Please use this identifier to cite or link to this item: https://scholarhub.balamand.edu.lb/handle/uob/6091
Title: The effects of HIV status disclosure and social support on depressive symptoms among males who have sex with males living with HIV in Lebanon
Authors: Hanna, Ghada
Advisors: Khoury, Michael
Keywords: HIV status disclosure, Depressive Symptoms, Social Support, MSM living with HIV in Lebanon
Subjects: HIV infections
Sexually transmitted diseases
HIV infections--Psychology--Males--Lebanon
Dissertations, Academic
University of Balamand--Dissertations
Issue Date: 2022
Abstract: 
Major Depressive Disorder, is the most common mental health problem among people living with HIV (PLWH). Depressive symptoms among PLWH slows their recovery and affects the quality of their lives. Moreover, depressive symptoms among PLWH in countries that still discriminates LGBTQIA+ individuals is found to be the highest among sexual minorities including MSM (Males who have Sex with Males) due to the double discrimination and stigma related to both HIV and sexual orientation. Empirical research has shown that social support followed by HIV status negatively correlated with depressive symptoms among PLWH. This study explores the relationship between HIV status disclosure, social support and depressive symptoms among MSM living in Lebanon. PHQ-9 was used to assess depressive symptoms and mMOS-SS was used to assess social support. The sample consisted of N=41 MSM beneficiaries living with HIV aged between 21 and 60 years old.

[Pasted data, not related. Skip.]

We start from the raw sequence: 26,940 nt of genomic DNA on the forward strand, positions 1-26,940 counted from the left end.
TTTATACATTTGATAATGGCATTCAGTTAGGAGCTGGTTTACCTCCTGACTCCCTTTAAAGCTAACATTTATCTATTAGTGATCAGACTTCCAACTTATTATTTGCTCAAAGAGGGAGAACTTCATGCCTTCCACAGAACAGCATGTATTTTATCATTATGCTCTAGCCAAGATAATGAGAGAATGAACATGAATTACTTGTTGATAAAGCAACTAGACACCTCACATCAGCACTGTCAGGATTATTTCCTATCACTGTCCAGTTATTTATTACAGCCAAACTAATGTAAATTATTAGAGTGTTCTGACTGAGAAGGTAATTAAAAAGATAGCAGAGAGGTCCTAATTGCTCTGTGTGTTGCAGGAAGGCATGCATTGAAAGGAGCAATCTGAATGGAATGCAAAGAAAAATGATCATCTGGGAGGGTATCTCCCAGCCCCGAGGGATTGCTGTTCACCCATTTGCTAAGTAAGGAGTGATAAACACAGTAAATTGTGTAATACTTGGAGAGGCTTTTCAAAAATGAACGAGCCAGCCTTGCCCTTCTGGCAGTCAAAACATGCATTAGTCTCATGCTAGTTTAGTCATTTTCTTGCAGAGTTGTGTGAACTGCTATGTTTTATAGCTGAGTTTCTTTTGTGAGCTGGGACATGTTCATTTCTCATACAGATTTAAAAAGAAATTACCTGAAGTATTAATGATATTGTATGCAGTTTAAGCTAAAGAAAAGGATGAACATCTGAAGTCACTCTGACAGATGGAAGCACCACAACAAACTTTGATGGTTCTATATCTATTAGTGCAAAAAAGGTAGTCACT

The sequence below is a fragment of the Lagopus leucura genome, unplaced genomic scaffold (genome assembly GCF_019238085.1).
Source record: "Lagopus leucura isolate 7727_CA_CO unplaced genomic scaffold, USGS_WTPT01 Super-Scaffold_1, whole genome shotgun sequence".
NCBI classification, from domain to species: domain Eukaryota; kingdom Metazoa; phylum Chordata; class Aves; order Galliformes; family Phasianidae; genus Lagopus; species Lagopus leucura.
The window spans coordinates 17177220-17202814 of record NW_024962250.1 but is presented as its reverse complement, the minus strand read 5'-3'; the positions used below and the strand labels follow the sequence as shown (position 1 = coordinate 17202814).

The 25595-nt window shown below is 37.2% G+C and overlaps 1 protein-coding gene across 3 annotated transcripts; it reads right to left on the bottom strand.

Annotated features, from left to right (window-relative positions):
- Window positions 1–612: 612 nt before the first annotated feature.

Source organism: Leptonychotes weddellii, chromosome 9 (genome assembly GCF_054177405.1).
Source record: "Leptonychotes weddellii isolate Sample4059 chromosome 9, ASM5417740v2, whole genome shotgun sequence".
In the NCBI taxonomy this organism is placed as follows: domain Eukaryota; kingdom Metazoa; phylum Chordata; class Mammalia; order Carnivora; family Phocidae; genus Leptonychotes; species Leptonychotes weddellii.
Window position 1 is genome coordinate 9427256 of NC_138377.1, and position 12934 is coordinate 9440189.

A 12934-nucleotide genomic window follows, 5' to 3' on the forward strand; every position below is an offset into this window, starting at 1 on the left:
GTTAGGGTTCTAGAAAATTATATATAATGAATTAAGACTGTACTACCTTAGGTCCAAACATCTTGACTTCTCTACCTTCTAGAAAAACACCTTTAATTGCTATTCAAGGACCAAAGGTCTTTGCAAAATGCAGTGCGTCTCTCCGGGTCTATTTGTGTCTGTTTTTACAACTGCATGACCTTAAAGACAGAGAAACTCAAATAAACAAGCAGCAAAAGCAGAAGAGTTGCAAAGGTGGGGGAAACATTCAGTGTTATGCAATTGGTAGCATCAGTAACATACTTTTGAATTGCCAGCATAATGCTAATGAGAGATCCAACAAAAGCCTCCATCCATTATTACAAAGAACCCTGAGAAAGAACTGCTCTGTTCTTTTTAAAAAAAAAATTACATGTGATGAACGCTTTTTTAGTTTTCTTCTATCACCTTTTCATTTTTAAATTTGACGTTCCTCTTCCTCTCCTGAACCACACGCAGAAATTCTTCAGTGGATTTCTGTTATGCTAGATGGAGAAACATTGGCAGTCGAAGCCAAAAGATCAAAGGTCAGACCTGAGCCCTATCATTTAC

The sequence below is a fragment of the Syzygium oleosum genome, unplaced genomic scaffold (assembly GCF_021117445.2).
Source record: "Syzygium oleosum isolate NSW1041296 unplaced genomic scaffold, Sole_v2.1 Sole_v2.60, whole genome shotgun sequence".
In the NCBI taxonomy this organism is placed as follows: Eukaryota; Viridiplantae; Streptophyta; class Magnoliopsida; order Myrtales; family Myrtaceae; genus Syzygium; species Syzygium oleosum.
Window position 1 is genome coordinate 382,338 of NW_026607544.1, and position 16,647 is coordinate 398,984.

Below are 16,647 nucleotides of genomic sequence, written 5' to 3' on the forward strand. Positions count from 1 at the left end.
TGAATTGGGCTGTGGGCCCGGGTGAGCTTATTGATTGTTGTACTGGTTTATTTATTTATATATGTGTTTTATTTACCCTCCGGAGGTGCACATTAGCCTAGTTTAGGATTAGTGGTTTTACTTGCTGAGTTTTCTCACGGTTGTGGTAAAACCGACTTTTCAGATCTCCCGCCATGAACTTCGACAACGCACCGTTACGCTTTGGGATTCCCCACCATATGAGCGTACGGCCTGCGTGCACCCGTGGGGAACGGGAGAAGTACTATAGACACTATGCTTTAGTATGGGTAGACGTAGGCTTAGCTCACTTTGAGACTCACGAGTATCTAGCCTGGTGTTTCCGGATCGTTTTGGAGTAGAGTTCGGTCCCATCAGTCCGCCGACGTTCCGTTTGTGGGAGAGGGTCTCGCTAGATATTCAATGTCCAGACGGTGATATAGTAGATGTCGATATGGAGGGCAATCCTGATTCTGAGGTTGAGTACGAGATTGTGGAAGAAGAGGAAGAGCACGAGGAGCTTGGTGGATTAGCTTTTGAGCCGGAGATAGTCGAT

Results indicated a negative correlation between social support and depressive symptoms. When it comes to HIV status disclosure, results indicated no significant difference between people who voluntarily vs non-voluntarily disclosed their HIV in relation to depressive symptoms. However, results indicated a significant difference between people who got their HIV status disclosed against their will (with a higher average on PHQ-9) and people who willingly disclosed their HIV status in relation to depressive symptoms. Moreover, the results indicated a significant difference between people who voluntarily vs non-voluntarily disclosed their HIV status in relation to tangible support from the mMOS-SS assessment.
Description: 
Includes bibliographical references (p. 70-82)
URI: https://scholarhub.balamand.edu.lb/handle/uob/6091
Rights: This object is protected by copyright, and is made available here for research and educational purposes. Permission to reuse, publish, or reproduce the object beyond the personal and educational use exceptions must be obtained from the copyright holder
Ezproxy URL: Link to full text
Type: Thesis
Appears in Collections:UOB Theses and Projects

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